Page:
Policy 3: Establish a Fund of Funds to Stimulate the Investment Environment. A state-initiated fund of funds could bolster Minnesota’s investment environment and provide critical capital for early-stage ventures and small businesses in the state’s clean energy economy. Minnesota could sell insurance premium tax credits to leverage insurance companies for investment capital. Key players: Governor’s Office, Minnesota Legislature, Minnesota Department of Employment of Economic Development, private investors, venture capital firms, insurance companies, businesses, entrepreneurs.

Policy 4: Offer Working Capital Loans to Support Small Clean Energy Business Operations. Current state grants and subsidies are primarily dedicated to financing deployment of clean energy technology, but do not directly support the companies that innovate and manufacture these products. To ensure longer-term financial security, Minnesota could either provide direct loans or increase access to private loans through credit enhancements. Key players: Governor’s Office, Minnesota Legislature, Minnesota Department of Commerce, lending companies, small businesses.

Strengthening Workforce Development for Energy Efficiency Jobs

Policy 5: Develop Degree and Certificate Programs on High Performance Buildings. Technological innovation in the building efficiency sector requires an adaptive, skilled workforce. Minnesota’s colleges and universities could ensure Minnesotans are prepared for the jobs of the future by developing cutting-edge programs. Key players: Minnesota Department of Employment and Economic Development, Minnesota State Colleges and Universities, regional economic development organizations, educational institutions, nonprofits, businesses, local communities.

Policy 6: Establish an Industrial Assessment Center in Minnesota to Increase Access to Efficiency Training and Technical Assistance. As part of an effort under the U.S. Department of Energy, industrial assessment centers (IACs) provide free energy audits and efficiency recommendations for small and medium-sized manufacturers. Because faculty and students conduct services, IACs offer a unique skills training resource for students. Minnesota could explore options to establish this technical and educational resource on a university campus. Key players: University of Minnesota, Minnesota Department of Employment and Economic Development.

Policy 7: Develop Employee Engagement and Retention Strategies to Support Minnesota’s Changing Workforce. Minnesota faces a severe workforce shortage due to an aging population and underutilization of minority groups. To best capture the value and expertise of these groups, Minnesota could convene stakeholders to develop a diversity and inclusion toolkit that offers engagement and retention strategies for businesses and employment centers. Key players: Minnesota Department of Employment and Economic Development, One Stop Shop for Seniors, WorkForce Centers, regional economic development organizations, employers, employees.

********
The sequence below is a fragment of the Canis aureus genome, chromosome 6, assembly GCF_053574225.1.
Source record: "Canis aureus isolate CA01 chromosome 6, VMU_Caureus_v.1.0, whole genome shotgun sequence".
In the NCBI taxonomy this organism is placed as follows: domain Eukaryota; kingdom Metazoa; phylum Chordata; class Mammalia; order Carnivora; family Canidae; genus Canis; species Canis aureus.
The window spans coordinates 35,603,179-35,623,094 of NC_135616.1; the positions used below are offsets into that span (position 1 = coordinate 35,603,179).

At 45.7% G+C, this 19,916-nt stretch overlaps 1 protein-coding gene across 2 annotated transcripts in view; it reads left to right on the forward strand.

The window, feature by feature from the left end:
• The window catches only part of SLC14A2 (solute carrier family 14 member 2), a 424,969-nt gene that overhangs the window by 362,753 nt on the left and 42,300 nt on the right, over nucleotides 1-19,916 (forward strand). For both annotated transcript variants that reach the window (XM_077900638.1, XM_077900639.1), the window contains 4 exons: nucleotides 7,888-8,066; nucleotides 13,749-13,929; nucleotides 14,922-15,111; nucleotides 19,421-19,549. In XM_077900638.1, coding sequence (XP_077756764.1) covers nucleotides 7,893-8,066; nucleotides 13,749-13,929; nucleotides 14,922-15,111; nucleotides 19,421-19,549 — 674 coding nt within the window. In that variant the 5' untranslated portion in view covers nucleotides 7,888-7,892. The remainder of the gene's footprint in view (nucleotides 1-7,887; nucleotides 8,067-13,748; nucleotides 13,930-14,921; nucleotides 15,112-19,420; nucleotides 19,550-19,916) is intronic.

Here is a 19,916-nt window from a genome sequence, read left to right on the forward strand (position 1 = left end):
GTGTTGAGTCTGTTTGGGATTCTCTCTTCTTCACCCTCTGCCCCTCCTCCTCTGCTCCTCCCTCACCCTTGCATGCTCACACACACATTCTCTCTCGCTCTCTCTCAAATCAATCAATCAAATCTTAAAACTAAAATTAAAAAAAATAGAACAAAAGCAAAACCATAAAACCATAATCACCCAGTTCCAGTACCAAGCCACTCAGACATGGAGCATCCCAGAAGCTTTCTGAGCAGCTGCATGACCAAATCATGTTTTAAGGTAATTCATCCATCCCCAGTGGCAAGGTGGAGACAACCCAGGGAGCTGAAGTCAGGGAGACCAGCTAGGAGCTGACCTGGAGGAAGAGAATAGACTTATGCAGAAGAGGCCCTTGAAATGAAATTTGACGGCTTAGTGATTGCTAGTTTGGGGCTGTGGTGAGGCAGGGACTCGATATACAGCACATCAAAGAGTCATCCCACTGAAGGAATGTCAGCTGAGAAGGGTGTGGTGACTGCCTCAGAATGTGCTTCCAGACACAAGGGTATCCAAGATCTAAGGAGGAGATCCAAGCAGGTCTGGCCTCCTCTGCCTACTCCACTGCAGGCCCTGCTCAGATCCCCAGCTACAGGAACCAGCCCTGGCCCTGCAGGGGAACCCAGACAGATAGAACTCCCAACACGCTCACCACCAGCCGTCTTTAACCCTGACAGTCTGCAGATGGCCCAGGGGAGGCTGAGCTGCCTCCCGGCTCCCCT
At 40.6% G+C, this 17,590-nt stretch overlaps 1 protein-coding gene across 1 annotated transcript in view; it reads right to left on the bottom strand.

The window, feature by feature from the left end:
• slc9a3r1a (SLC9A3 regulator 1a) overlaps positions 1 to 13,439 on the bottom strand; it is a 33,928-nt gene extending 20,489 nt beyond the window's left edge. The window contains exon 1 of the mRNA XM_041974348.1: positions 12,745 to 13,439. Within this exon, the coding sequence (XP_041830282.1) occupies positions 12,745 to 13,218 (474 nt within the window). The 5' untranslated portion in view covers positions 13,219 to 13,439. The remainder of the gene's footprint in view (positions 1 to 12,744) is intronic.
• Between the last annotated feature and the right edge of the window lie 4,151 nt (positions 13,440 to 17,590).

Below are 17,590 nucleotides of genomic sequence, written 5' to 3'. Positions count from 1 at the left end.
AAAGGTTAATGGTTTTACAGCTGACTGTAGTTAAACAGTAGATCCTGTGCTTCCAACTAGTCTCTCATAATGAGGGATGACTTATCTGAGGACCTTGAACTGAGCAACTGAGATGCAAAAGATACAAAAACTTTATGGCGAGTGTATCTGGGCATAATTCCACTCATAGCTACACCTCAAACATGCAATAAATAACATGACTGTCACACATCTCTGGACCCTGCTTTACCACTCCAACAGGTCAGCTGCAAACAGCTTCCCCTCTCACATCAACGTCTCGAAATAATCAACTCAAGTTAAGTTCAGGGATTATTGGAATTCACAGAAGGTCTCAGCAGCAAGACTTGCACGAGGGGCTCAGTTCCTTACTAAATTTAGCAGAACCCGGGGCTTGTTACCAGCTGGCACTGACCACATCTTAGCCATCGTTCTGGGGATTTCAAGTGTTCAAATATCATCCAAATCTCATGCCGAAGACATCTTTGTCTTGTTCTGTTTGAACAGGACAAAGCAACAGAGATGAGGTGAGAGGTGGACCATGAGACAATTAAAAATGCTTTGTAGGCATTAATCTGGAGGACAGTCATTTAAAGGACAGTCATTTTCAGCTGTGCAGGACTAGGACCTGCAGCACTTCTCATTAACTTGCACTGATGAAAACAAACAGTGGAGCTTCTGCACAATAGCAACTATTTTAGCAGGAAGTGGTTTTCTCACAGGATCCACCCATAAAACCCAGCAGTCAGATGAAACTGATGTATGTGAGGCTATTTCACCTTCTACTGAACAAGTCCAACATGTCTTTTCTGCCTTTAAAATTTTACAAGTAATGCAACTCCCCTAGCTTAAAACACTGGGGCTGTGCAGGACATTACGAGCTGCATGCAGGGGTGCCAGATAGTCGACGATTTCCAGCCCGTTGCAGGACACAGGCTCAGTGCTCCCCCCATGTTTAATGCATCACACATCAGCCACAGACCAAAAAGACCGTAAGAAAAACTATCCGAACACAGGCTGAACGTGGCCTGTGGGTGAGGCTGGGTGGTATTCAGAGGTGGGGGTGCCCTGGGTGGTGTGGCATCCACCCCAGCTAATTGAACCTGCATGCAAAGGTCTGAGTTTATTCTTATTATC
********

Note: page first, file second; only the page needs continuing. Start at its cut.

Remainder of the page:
Recruiting and Expanding Energy Efficiency Companies

Policy 8: Organize an Energy Efficiency Business Association to Drive Cluster Development. Minnesota has an expansive value chain dedicated to energy efficiency, yet the state lacks an organized business association. Through greater collaboration and cooperation, business leaders could share knowledge and resources, maintain a supply chain database, and advocate for business interests, among other activities. Key players: Businesses.

Policy 9: Target Foreign Direct Investment to Expand the State Energy Efficiency Value Chain. Foreign direct investment is when an international business locates operations in the state or buys a stake in an in-state company. State and local leaders could conduct targeted investment missions to address supply chain gaps and expand employment opportunities for Minnesotans. Key players: Minnesota Department of Employment and Economic Development, Minnesota Trade Office, regional economic development organizations, University of Minnesota, businesses.